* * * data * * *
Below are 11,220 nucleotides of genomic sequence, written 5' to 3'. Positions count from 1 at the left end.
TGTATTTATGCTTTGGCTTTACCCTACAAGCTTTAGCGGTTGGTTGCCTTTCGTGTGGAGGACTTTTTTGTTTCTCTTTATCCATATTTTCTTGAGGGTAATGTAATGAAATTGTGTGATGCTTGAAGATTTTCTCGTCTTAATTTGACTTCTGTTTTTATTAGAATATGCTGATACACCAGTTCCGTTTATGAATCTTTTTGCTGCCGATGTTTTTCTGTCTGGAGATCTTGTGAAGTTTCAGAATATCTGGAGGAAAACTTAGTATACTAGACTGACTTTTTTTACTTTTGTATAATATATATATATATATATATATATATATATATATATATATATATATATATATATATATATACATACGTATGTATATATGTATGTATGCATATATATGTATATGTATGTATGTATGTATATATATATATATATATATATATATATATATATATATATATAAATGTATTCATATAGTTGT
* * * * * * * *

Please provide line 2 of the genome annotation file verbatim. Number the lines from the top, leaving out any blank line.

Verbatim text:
TGTATTTATGCTTTGGCTTTACCCTACAAGCTTTAGCGGTTGGTTGCCTTTCGTGTGGAGGACTTTTTTGTTTCTCTTTATCCATATTTTCTTGAGGGTAATGTAATGAAATTGTGTGATGCTTGAAGATTTTCTCGTCTTAATTTGACTTCTGTTTTTATTAGAATATGCTGATACACCAGTTCCGTTTATGAATCTTTTTGCTGCCGATGTTTTTCTGTCTGGAGATCTTGTGAAGTTTCAGAATATCTGGAGGAAAACTTAGTATACTAGACTGACTTTTTTTACTTTTGTATAATATATATATATATATATATATATATATATATATATATATATATATATATATATATATATACATACGTATGTATATATGTATGTATGCATATATATGTATATGTATGTATGTATGTATATATATATATATATATATATATATATATATATATATATATAAATGTATTCATATAGTTGT